Is it possible to inspect the ceiling of a building by means of Non-Destructive Testing?

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It most certainly is possible. At Tecnatom we have performed inspections of this type using the Infrared Thermography (IRT) Technique, which we developed for the detection of possible cases of delamination in concrete structures. Indeed, this technique has already been tested and used at a nuclear power plant.

IRT is a Non-Destructive Testing (NDT) method that is used to analyse the infrared radiation emanating from the surface of a structure in order to obtain information on its interior.

What indications can you expect to find in an inspection?

IRT inspections are of special interest in civil works for the detection of anomalies, both on the surface of structures and beneath it (sub-surface anomalies) and allow for the detection of voids, delamination and cracking in concrete structures such as buildings, piping, bridges or road surfaces.

The procedure developed by Tecnatom allows for the detection of cases of sub-surface delamination measuring 10 x 10 cm and at depths of up to 3 cm, but the IRT technique may also be used to detect delamination at depths of up to 8 – 10 cm, depending on the conditions in which it is applied. This type of defects is usually caused by oxidization and rebar expansion, as the structure of the ceiling is of reinforced concrete.

How is IRT applied and how are the results evaluated?

For performance of the inspection, the scope of the technique was evaluated using different mock-ups manufactured with the type of indication postulated; in other words, a check was made to verify that the defects of interest could be detected. Following this, the inspection procedure was carried out, establishing the method to be used for performance of the inspection in the field and the equipment and personnel required to carry it out.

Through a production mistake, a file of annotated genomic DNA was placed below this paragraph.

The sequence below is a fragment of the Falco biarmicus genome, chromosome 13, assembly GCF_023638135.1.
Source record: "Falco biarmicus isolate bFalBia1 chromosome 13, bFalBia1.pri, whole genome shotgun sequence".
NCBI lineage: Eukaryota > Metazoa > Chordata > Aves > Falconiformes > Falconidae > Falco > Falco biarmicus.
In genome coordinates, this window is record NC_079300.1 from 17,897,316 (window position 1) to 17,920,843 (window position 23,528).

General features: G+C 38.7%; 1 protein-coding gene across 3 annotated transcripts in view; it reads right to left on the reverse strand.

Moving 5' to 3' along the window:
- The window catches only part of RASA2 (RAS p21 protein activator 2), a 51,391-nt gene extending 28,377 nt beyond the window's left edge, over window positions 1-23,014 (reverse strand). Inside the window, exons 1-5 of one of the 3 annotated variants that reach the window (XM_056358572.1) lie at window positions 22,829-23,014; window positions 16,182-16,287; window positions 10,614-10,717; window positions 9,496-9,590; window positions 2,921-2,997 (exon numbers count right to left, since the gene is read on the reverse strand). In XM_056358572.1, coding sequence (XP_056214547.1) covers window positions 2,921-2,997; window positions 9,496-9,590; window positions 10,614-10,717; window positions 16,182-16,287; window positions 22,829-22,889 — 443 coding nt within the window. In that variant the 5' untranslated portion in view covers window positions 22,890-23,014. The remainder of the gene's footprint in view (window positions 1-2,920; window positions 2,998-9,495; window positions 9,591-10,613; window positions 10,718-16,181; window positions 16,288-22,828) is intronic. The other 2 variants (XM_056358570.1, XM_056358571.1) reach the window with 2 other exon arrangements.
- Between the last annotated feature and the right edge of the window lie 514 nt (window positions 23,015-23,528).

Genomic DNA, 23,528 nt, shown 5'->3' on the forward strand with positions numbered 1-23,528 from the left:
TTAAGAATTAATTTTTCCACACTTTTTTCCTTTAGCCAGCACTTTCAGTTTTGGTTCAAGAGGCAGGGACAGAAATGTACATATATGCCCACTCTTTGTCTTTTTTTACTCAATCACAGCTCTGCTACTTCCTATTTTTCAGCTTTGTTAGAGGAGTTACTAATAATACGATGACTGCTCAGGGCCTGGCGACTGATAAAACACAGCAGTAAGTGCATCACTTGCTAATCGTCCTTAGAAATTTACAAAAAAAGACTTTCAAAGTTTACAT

For performance of the inspection, the system was installed using active Infrared Thermography in a previously studied area in order to minimise the distance to the area inspected. This system consisted of two high power spotlights that were used to selectively heat a specific area of the ceiling while the evolution of its temperature was recorded using a high sensitivity infrared camera. This allows the evolution of the heating and cooling process to be recorded, with an individual examination being performed by IRT at each moment in time. In total, more than 90 individual inspections were carried out, each having a certain heating and cooling time depending on position.

Why is this inspection technique a challenge?

The main advantage of thermography for the inspection of concrete structures is that, along with visual inspection, it is the only method that allows inspections to be carried out remotely, without contact being maintained with the surface of the structure and covering a large area in each case. Its major advantage over visual inspection is that it allows for the detection of sub-surface anomalies.  This technique has shown itself to be highly effective in terms of time and cost, as it is not necessary to assemble any type of structure in order to access the area to be inspected.

Although tests had been carried out previously using this technology, this has been the first time that the active Infrared Thermography Technique has been developed, validated and applied to actual buildings, such as the Spanish nuclear power plants, for the detection of sub-surface defects.

Development of the technique posed a challenge because of the conditions required (defect size and depth) and the limitations on accessibility and available inspection time. This new technique extends Tecnatom’s range of NDT solutions, as part of the company’s fundamental mission of supporting its clients with technological developments that allow them to operate their facilities in a safer and more efficient manner.

 

Author: Amador Sillero

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